Benefits of Cheap Kit Lenses: 03. Cheaper filters
Lens filters are still really useful, even in the digital age, but the bigger the size, the more they cost.
Basic kit lenses have smaller filter rings than super-zooms or pro-quality fixed-aperture zooms, so you could save money in ways you never expected.
A Hoya Pro1 circular polariser costs £60/$58 in the smaller kit lens size but £110/$100 in the 77mm fitting needed for the f/2.8 Canon and Nikon pro lenses above.
Be aware that there is one drawback to kit lenses with filters, however – many kit lenses have front elements which rotate as the lens focuses.
It saves money but it makes it harder to use filters which need to be rotated to specific angles.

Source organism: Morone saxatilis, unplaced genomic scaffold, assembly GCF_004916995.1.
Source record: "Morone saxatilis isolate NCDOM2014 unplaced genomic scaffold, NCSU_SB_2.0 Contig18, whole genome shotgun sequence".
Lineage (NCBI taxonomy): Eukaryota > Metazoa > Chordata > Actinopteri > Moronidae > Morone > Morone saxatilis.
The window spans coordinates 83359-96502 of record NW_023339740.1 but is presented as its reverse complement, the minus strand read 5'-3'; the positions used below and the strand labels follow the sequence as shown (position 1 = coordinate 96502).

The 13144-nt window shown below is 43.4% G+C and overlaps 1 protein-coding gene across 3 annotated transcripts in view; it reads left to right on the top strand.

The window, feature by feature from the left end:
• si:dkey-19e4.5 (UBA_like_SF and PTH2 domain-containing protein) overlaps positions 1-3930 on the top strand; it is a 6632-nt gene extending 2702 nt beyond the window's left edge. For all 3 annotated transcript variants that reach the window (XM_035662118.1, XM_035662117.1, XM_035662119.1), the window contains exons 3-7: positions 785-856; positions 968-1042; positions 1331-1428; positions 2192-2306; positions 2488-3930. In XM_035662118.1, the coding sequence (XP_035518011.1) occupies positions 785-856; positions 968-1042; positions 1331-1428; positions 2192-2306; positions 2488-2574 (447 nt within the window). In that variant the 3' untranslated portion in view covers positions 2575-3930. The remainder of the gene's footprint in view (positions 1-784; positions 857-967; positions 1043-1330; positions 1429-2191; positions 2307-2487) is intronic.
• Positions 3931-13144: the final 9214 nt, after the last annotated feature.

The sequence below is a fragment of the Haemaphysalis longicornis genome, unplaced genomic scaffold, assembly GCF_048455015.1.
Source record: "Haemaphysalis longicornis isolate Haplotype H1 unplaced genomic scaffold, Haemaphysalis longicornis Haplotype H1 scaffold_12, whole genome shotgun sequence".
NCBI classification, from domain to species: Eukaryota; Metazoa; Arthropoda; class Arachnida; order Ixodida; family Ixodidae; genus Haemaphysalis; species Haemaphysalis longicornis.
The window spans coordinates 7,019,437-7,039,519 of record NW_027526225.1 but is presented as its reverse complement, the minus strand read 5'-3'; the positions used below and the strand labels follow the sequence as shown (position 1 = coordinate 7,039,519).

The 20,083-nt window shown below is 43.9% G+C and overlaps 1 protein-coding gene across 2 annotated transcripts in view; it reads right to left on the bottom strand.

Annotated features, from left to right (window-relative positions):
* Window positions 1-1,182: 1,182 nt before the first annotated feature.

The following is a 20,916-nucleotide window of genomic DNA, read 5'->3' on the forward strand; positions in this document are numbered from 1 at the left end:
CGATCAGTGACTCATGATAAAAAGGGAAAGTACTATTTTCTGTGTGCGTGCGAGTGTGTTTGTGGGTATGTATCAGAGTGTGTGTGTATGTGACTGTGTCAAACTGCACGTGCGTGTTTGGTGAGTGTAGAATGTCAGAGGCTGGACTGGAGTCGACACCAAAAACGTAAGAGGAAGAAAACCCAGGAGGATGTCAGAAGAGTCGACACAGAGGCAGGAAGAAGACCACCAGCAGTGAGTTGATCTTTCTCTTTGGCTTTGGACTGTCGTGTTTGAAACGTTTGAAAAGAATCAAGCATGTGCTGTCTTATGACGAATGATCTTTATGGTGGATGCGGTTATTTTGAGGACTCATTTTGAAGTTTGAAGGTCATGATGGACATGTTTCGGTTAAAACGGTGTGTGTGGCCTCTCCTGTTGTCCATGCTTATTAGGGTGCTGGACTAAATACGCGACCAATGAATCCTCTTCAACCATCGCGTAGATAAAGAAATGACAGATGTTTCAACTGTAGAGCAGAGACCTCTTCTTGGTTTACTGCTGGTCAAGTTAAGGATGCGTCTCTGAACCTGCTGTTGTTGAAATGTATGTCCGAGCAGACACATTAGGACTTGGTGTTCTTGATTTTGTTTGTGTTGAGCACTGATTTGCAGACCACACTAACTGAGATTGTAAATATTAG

Benefits of Cheap Kit Lenses: 04. Close focus capability
Kit lenses are designed to be as versatile as possible and may be better than you think in areas you hadn’t expected – namely close-focusing capability.
Both the Canon and Nikon kit lenses mentioned above focus considerably closer than their professional equivalents.
The Nikon 18-55mm f/3.5-5.6 has a minimum focus distance of 0.28m and the Canon 18-55mm f/3.5-5.6 can focus right down to 0.25m.
The minimum focus distance doesn’t change as you zoom, so the trick is to use the maximum zoom setting for close-ups to make objects as big as possible.
Neither kit lens will give you true macro capability, but both are capable of filling the frame with surprisingly small objects.
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